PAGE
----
3.5 Star Books · ARC Book Reviews · Book Reviews · contemporary fiction · Sports · Uncategorized

ARC Review | Late Air by Jaclyn Gilbert

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Late Air by Jaclyn Gilbert

Published: November 13, 2018

Publisher: Little A 

Pages: 316

Genres: contemporary fiction, sports

Rating: 3.5 stars

Recommend to fans of: college athletics, the toll life can take on a person, relatable characters 

Foodie Vibes: egg white omelets, dry toast, black coffee — perfectly measured out and calorie counted 

 

Synopsis:

Breadloaf and New York Public Library fellow, Jaclyn Gilbert’s LATE AIR, a tale of a fanatical Yale cross country coach sent reeling into the ghosts of his past after an early morning practice run on the golf course goes horrifically wrong, injuring his star runner and churning up all that has lain dormant around the coach’s fragmented life and marriage.

 

Review:

Thank you to NetGalley, the author and publisher for a free ebook copy to review. As always, an honest review from me.

Late Air can best be described as an odd book in a mainstream way. The coach shows he cares about his athletes, himself, his wife and their child through actions. He obsesses about counting things, keeping in control, and producing results. By staying regimented he can achieve what he wants for himself and others. Much of the book is about his goals and coaching his Division 1 athletes. It’s fascinating, sad and a bit horrifying to read about the inner workings of his brain. The book can be seen as a warning against a singular focus mindset. 

Despite the catch being so focused, the story was a bit all over the place. At times I got lost and other times I didn’t really care. There are many life lessons to be learned, but I didn’t really care about the characters. 

All in all, a cautionary tale against obsession, but not as amazing as I had hoped.

 

Answer me this:

What’s your favorite sport?

Let’s get to 5 comments, and I’ll share my favorite sport!

4.5 Star Books · Book Reviews · contemporary fiction · Sports · Sports Fiction · Young Adult

Skid by Doug Solter

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Skid by Doug Solter

Published: May 20, 2012

Publisher: CreateSpace

Pages: 270

Genres: young adult, contemporary, sports, sports fiction

Rating: 4.5 stars

Recommend to fans of: fiction books about sports, racing, driven passionate women, females in male dominated sports/careers, action packed books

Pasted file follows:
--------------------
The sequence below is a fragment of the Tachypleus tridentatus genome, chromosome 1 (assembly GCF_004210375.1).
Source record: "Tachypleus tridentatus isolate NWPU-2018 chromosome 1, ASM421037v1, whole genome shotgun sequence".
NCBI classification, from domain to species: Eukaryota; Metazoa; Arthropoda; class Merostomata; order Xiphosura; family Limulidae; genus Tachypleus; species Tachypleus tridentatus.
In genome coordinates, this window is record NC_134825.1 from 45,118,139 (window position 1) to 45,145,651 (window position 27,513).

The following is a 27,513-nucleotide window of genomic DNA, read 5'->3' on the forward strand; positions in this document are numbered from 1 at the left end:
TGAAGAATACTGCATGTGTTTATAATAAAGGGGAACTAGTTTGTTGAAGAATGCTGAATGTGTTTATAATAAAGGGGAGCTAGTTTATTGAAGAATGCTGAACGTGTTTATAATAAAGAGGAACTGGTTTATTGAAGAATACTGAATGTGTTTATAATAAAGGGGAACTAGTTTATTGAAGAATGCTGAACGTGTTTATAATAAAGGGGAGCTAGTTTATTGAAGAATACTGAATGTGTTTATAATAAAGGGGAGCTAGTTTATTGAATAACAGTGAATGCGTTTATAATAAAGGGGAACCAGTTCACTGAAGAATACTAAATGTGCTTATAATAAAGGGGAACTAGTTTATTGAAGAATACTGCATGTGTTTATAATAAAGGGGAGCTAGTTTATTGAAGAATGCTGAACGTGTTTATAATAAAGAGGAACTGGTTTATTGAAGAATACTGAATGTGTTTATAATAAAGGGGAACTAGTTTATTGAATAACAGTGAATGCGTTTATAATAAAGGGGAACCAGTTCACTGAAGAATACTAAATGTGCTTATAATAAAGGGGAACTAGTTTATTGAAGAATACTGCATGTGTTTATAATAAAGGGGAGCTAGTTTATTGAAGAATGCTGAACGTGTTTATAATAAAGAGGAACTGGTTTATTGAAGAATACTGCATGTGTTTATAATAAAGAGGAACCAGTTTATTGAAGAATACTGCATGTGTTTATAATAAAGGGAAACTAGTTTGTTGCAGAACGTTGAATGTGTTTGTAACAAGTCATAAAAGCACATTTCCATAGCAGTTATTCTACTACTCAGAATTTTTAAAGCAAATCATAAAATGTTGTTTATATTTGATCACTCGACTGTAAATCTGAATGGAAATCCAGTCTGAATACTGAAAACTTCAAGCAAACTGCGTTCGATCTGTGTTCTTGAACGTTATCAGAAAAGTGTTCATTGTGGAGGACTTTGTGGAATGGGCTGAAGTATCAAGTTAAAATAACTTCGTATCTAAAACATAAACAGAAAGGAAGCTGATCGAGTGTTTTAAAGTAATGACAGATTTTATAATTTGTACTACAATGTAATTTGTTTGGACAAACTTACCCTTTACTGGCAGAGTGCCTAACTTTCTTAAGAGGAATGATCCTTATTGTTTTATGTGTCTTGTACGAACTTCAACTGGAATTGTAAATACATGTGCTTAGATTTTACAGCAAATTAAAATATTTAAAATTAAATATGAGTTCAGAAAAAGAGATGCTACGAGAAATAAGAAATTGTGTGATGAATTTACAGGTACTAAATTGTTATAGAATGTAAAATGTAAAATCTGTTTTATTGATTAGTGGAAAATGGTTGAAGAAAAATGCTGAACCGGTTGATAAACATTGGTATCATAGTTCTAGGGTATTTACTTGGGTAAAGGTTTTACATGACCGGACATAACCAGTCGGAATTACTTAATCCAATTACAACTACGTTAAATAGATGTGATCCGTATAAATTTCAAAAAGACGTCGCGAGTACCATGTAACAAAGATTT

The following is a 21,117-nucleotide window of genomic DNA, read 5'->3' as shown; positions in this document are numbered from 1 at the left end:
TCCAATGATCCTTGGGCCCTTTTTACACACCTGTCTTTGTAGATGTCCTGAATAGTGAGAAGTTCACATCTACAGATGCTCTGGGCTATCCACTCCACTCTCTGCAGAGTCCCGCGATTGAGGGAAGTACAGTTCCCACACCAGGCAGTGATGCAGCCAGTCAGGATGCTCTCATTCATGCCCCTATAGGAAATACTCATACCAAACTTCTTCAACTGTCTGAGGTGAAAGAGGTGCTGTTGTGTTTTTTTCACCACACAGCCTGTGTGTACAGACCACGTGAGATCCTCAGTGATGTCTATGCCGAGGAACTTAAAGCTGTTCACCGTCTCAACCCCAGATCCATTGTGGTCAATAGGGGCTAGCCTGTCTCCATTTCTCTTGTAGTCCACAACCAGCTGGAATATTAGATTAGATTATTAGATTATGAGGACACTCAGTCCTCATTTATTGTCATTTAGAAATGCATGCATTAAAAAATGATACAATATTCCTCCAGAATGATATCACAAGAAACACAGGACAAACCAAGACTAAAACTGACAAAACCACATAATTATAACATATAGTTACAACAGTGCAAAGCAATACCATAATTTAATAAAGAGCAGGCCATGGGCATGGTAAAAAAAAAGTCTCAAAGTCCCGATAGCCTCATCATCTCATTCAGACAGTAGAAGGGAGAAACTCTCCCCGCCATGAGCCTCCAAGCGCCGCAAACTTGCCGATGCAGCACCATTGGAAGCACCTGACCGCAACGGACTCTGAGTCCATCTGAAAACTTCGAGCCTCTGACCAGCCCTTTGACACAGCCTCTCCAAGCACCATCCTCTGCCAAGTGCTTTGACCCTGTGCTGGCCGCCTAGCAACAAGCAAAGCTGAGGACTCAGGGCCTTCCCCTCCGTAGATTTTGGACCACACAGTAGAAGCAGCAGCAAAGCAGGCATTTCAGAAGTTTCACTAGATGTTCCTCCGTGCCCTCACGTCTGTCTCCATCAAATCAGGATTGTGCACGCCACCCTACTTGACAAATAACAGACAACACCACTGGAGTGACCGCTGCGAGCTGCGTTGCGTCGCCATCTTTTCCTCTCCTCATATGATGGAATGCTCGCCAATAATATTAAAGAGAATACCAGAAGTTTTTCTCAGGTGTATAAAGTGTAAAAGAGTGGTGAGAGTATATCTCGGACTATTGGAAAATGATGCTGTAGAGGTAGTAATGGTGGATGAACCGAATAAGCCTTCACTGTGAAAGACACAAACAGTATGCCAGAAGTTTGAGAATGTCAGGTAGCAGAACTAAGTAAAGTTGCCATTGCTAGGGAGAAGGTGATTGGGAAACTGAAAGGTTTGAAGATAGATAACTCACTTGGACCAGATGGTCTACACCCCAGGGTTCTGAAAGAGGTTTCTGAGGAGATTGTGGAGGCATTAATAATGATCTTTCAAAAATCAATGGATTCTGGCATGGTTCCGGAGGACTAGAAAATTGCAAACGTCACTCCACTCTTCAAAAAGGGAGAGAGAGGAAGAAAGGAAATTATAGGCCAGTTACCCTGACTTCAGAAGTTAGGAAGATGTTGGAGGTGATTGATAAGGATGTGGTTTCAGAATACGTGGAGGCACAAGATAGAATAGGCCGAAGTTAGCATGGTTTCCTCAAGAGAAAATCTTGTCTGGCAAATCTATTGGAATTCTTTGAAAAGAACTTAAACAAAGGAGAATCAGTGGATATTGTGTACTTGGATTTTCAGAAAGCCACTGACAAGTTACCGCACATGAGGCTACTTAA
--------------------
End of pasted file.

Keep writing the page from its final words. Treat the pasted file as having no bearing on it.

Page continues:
Read with food: cheese fries ~ Samantha’s favorite

 

Synopsis:

Love and romance at the speed of death.

Seventeen-year-old Samantha Sutton races cars. She’s good. Crazy-talented good. A girl who breaks all the stereotypes. But she has a temper that always gets her into plenty of trouble. After her father died, Samantha focused her life on winning every race. Nothing short of that goal will do. The girl knows she has a debt to pay back.

Eighteen-year-old Manny Wolert loves the engineering side of racing. The nuts and bolts. The supercharged engines and intricate aerodynamics. He’s a racing nerd who grew up inside his uncle’s Formula One team. This is their year to win. If only they can find their Mozart behind the wheel.

A story of two teens, brought together by their love of speed.

Fans of Maggie Stiefvater’s THE SCORPIO RACES and Enid Bagnold’s NATIONAL VELVET should find SKID exciting and emotionally compelling. Fans of Ally Carter’s HEIST SOCIETY series will enjoy the international settings and lifestyle.

This book is the first part of the SKID young adult racing series filled with young romance, bite-your-nails-racing action, international travel, a girl you want to root for, and above all else…a story about racing for people who don’t care about racing.

 

Review:

Skid pulled me in right from the beginning and didn’t let up. The author is phenomenal at bringing us into the world of racing. I know nothing about cars or racing, but I could easily follow the story. The writing made the story work so well. The main character, Samantha, is realistically written as a passionate teenage girl trying to make it in a male dominated sport. Her passion and determination races off each page, making me want to keep reading. I also really enjoyed that the story can be really inspirational for a lot of teenage girls. The more books we feature with strong passionate females, the better. Skid should really be in the hands of more middle and high schoolers.

The only critiques I have are that Samantha kept calling the car her best friend, while driving. Is this a racing thing? After awhile the repetitiveness became a bit annoying. Also she doesn’t have a ton of professional race experience, but after a few months of intense training, she’s competing against seasoned pros. Not incredibly realistic, but young phenols do happen in sport. It certainly makes the world of sports super exciting!

But overall I really enjoyed the book for the exciting world of competitive racing, inspiring character of Samantha and overall fun that made the entire book work.

 

 

As of the date of this initial post, Skid by Doug Solter is available for FREE on Amazon.com in ebook format. Such a great way to see if you like the first book in the series.

*Not an affiliate link, just noticed it was free when I went to buy it and thought I would pass along the info to you all.